Long before Tom Wolfe started releasing big honking 700-page novels, he was the absolute master at the 3000 to 5000-word non-fiction magazine article. His potent writing style was perfectly suited to covering the wildness of the 1960s and 1970s, as a sedate post-World War II America started going crazy with hippies, protestors, dropouts, love-ins, bed-ins, be-ins, et al. His 1976 book, Mauve Gloves & Madmen, Clutter & Vine, collected several of them, including “The Intelligent Coed’s Guide To America”, an article based on a lecture at a Midwestern university where Wolfe was one several speakers who all flew-in via O’Hare airport. Also on the panel was a Paul Ehrlich-style “ecologist” who saw the world ending in the year 2000, because pollution would destroy a key ion element in the atmosphere, which would cause our bones to decay. (As today, there were so many eco-terror doom and gloom fantasies going around back then.)
After mock-fearing that the women of Wolfe’s Lexington Avenue would be walking around like deboned “denim and patent-leather blobs”, Wolfe has a brilliant passage featuring a student attending the seminar asking a question of the ecologist:
I was so dazed, I was no longer wondering what the assembled students thought of all this. But just at that moment one of them raised his hand. He was a tall boy with a lot of curly hair and a Fu Manchu mustache.
“Yes?” said the ecologist.
“There’s one thing I can’t understand,” said the boy.
“What’s that?” said the ecologist.
“Well,” said the boy. “I’m a senior, and for four years we’ve been told by people like yourself and the other gentlemen that everything’s in terrible shape, and it’s all going to hell, and I’m willing to take your word for it, because you’re all experts in your fields. But around here, at this school, for the past four years, the biggest problem, as far as I can see, has been finding a parking place near the campus.
Dead silence. The panelists looked at this poor turkey to try to size him up. Was he trying to be funny? Or was this the native bray of the heartland? The ecologist struck a note of forbearance as he said:
“I’m sure that’s true, and that illustrates one of the biggest difficulties we have in making realistic assessments. A university like this, after all, is a middle-class institution, and middleclass life is calculated precisely to create a screen-”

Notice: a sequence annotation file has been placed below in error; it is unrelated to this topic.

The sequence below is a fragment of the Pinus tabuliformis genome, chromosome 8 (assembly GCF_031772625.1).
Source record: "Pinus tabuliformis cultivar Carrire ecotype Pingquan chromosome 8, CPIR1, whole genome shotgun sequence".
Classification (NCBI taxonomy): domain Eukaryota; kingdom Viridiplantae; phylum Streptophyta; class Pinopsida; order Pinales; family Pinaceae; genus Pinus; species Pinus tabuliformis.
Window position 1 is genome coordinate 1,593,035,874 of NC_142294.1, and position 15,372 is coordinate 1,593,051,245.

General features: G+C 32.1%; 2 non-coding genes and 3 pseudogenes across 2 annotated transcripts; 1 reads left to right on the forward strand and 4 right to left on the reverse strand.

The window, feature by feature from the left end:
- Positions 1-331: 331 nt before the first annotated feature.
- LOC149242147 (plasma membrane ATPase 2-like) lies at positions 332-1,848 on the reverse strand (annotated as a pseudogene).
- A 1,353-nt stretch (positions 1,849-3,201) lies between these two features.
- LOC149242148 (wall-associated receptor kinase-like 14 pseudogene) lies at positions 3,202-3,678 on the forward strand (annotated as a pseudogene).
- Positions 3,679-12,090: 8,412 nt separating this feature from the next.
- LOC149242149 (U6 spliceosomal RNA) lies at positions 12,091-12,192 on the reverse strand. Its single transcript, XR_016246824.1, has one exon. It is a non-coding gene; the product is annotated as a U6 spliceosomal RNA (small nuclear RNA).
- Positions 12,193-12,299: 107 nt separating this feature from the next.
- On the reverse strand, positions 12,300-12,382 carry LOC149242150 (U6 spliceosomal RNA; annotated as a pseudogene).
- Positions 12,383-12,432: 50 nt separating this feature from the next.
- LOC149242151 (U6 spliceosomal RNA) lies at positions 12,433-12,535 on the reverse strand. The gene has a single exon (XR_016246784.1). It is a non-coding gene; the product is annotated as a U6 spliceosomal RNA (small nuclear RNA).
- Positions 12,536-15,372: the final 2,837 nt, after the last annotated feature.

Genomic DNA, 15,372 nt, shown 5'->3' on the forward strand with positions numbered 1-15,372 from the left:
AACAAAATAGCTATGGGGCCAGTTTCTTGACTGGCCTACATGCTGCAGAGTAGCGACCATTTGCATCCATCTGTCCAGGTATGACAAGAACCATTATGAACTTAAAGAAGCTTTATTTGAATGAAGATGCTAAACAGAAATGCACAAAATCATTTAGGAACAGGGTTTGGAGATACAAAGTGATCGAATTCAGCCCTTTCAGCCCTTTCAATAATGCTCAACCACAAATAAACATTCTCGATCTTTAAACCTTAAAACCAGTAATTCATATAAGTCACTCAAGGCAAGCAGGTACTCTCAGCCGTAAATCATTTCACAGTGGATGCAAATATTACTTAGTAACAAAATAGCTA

“I understand all that,” said the boy. “What I want to know is-how old are you, usually, when it all hits you?”
And suddenly the situation became clear. The kid was no wiseacre! He was genuinely perplexed! ….For four years he had been squinting at the horizon…looking for the grim horrors–which he knew–on faith-to be all around him…and had been utterly unable to find them … and now he was afraid they might descend on him all at once when he least expected it. He might be walking down the street in Omaha one day, minding his own business, when–whop! whop! whop! whop!–War! Fascism! Repression! Corruption!–they’d squash him like bowling balls rolling off a roof!
Who was that lost lad? What was his name? Without knowing it, he was playing the xylophone in a boneyard. He was the unique new creature of the 1970’s. He was Candide in reverse. Candide and Miss Cunegonde, one will recall, are taught by an all-knowing savant, Dr. Pangloss. He keeps assuring them that this is “the best of all possible worlds,” and they believe him implicitly–even though their lives are one catastrophe after another. Now something much weirder was happening. The Jocks & Buds & Freaks of the heartland have their all-knowing savants of O’Hare, who keep warning them that this is “the worst of all possible worlds,” and they know it must be true-and yet life keeps getting easier, sunnier, happier…Frisbee!
That’s what the past year has felt like, as the press went into maximum overdrive to convince the American public that the world was coming to an end, and the only solution was a lanky aging windsurfer from Massachusetts, who by the way, once served in Vietnam. The economy was described as being this close to collapsing, even though the Dow spent an uncertain election year right around 10,000; unemployment was rampant, even though it was at about the same low level it happily spent in 1996 when Bill Clinton was re-elected; Iraq was a quagmire, even though the average young man faced a greater odds of being knifed in a bad neighborhood in Chicago or killed in a traffic accident on I-237 than in combat, where casualties in Iraq have been remarkably lower than any major battle we’ve ever faught.
I’d love for someone to ask one of the folks at the Times, or AP, or Reuters, or even Michael Moore…when did it hit you? What made you decide that the world was coming to end–and why was it all George Bush’s fault?